In March 2008, a two-year long 'period of global reflection' on the 1998 UN General Assembly Special Session (UNGASS) on the World Drug Problem started. What have been the results? What space was there be for civil society to participate in the different stages of the process? What were the key issues on the table? What kind of improvements in the functioning of the UN drug control system have been achieved?
The most recent UNGASS took place in 2016. To follow the preparations and proceedings check the International Drug Policy Consortium (IDPC) special webpage.

  • Jamaica dropped the mic on 4/20 and told the UN to get its act together on weed

    Jamaica is disappointed that the document does not allow countries sufficient flexibility to design our domestic policies to fit national circumstances
    Vice (US)
    Thursday, April 21, 2016

    On 4/20, the unofficial holiday celebrated by marijuana enthusiasts around the world, Jamaica called for the UN to review the status of cannabis, questioning why the drug is still legally considered as dangerous as heroin under international law. Speaking before the UN General Assembly, Jamaican Foreign Minister Kamina Johnson-Smith said that scheduling cannabis as a dangerous drug with no medical use — a status that dates back to the 1961 Single Convention on Narcotic Drugs — is outdated and out of touch.

  • TNI at UNGASS 2016: reports from New York

    Reform-minded states and civil society need to build something better from the ashes of this UNGASS

    The Transnational Institute (TNI) attended the 30th session of the UN General Assembly Special Session on the world drug problem in New York from the 19-21st April 2016. The General Assembl approved an outcome document. Global drug policy could have seen major changes at the UNGASS, but political divisions and entrenched institutional dynamics dampened hopes that it will mark the beginning of the end of the war on drugs. This storify features tweets, blogs and news from the event.

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  • Cannabis and the Conventions: UNGASS and Beyond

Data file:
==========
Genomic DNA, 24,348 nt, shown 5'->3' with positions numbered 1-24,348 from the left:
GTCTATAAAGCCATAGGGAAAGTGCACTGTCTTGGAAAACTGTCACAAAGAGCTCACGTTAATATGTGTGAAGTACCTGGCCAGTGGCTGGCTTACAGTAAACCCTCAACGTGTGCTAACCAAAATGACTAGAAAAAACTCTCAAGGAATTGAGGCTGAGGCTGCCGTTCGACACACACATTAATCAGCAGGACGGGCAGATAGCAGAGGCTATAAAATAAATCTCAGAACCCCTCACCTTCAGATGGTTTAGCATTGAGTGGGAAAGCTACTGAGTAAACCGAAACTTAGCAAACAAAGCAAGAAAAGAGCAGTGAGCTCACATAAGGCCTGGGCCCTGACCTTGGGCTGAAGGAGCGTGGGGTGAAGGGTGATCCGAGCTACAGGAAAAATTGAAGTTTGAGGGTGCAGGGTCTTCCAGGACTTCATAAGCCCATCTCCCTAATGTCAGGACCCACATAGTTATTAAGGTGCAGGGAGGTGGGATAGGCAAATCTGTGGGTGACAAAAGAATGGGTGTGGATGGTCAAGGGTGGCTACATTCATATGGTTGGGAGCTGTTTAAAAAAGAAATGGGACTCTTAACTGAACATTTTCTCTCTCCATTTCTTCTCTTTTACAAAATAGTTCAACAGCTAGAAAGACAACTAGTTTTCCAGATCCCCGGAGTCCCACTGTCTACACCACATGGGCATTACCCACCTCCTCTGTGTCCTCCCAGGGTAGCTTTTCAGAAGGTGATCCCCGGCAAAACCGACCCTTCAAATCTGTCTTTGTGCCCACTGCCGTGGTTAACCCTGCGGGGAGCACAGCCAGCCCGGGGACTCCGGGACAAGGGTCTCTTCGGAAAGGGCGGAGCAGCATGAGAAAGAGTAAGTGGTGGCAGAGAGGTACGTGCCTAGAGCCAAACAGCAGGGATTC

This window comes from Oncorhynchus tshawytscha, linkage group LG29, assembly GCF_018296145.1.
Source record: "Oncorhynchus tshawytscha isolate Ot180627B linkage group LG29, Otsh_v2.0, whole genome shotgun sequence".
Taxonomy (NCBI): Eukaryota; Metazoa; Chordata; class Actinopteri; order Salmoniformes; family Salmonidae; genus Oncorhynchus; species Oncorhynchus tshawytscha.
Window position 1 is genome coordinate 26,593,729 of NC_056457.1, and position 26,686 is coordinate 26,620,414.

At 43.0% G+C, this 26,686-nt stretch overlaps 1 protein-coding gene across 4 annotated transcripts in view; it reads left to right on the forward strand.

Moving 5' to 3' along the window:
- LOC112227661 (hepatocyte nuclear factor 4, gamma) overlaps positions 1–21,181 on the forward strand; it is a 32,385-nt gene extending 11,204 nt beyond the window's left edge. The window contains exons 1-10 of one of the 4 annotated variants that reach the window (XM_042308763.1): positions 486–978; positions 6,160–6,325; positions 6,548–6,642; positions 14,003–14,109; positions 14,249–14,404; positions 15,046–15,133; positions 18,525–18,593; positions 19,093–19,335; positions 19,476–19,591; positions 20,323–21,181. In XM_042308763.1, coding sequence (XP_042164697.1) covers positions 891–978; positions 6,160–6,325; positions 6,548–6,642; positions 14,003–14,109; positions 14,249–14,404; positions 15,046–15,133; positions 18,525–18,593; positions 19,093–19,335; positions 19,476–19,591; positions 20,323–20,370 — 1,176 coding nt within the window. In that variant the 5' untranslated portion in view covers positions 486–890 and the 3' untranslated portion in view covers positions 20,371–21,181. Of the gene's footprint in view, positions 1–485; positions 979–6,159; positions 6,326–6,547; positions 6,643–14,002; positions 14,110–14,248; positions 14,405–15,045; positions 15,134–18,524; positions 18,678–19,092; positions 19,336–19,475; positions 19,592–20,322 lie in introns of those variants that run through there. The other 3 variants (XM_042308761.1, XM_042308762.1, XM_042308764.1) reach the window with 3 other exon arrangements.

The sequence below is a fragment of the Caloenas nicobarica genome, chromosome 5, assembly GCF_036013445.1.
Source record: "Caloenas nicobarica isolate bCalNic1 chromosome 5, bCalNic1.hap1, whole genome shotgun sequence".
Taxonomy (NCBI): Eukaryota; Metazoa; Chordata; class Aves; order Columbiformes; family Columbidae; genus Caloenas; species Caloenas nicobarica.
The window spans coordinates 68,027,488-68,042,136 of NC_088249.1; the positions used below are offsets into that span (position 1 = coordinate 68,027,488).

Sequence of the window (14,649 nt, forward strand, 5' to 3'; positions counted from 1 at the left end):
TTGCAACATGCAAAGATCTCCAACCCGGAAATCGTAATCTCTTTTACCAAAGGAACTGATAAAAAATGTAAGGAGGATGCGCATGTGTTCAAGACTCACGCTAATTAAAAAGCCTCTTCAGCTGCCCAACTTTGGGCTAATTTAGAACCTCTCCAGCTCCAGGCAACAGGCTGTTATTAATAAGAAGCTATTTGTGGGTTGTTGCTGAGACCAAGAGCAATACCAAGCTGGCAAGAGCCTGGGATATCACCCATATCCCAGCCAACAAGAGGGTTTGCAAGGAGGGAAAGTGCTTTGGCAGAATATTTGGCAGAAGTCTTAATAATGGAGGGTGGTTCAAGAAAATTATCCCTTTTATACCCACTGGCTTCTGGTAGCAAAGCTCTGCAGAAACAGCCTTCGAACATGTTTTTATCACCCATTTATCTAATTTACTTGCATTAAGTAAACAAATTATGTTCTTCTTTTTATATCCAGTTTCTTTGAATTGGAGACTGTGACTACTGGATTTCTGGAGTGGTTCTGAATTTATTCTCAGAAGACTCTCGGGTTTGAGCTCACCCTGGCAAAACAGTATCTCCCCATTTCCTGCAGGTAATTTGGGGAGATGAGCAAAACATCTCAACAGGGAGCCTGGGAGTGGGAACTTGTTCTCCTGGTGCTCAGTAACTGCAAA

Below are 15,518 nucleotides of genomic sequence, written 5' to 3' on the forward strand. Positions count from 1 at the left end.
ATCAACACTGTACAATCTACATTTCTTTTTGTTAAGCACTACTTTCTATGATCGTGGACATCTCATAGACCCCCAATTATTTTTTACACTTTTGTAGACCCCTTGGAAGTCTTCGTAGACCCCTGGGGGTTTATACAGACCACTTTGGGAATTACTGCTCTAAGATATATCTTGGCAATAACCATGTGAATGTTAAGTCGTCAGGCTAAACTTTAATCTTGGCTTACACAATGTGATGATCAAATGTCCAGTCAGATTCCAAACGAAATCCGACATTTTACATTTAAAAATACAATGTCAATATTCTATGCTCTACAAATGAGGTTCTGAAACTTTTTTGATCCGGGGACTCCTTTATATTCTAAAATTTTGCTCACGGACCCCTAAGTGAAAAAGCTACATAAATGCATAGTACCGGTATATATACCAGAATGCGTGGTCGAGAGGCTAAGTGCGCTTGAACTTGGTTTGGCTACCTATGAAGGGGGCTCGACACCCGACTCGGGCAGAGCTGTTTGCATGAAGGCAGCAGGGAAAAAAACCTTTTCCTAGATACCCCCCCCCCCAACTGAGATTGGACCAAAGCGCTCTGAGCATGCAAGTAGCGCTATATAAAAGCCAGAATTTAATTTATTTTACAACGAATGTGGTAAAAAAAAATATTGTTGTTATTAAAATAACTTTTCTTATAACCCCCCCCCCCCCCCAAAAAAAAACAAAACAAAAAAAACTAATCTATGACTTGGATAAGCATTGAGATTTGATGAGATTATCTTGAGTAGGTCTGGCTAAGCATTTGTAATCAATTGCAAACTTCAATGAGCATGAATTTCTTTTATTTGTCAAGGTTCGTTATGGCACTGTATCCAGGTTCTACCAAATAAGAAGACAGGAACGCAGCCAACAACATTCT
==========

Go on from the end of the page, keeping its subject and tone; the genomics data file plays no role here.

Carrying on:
Cannabis is clearly the elephant in the room at UNGASS

    With an increasing number of jurisdictions enacting or contemplating reforms creating legal access to cannabis for purposes other than exclusively "medical and scientific," tensions regarding the drug conventions and evolving law and practice in Member States continue to grow. How might the UN system address these growing tensions in ways that acknowledge the policy shifts underway and explore options that reinforce the UN pillars of human rights, development, peace and security, and the rule of law?

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  • Colombian president: persisting with prohibitionist drug policies is 'insane'

    Juan Manuel Santos expressed dismay at UN decision to continue supporting criminalisation of drug use: ‘The old way of doing things is the wrong way’
    The Guardian (UK)
    Wednesday, April 20, 2016

    Colombia’s president, Juan Manuel Santos, has said it is "insane" to keep approaching the global narcotics problem with the same failed policies of the past and called on drug war hawks to understand that "the old way of doing things is the wrong way". Speaking after a United Nations policy summit voted to maintain its support for prohibitionist drug policies, Santos said: "Let me be clear with them: the prohibitionist approach has been a failure." (See also: As Colombia’s leader, I know we must rethink the drugs war | Diplomacy or denialism? The language that the UNGASS Outcome Document overlooked)

  • Remarks Mr. Zeid Ra’ad Al Hussein, United Nations High Commissioner for Human Rights

    United Nations Special Session on the world drug problem (UNGASS 2016)
    Round Table Three: Cross-cutting issues: drugs and human rights, youth, women, children and communities
    Wednesday, April 20, 2016

    "When drugs are decriminalised and health care, including harm reduction, is available, which is the case in a number of Member States, drug dependent persons are less likely to resort to criminal behaviour to get funds to support their drug dependence. They can obtain opioid substitution therapy where controlled substances would be applied under medical supervision. We would have liked accordingly to see a clear reference to the right to health as provided by the International Covenant on Economic, Social and Cultural Rights."

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  • Russia's 'cold turkey' approach highlights global divide over drug treatment at UN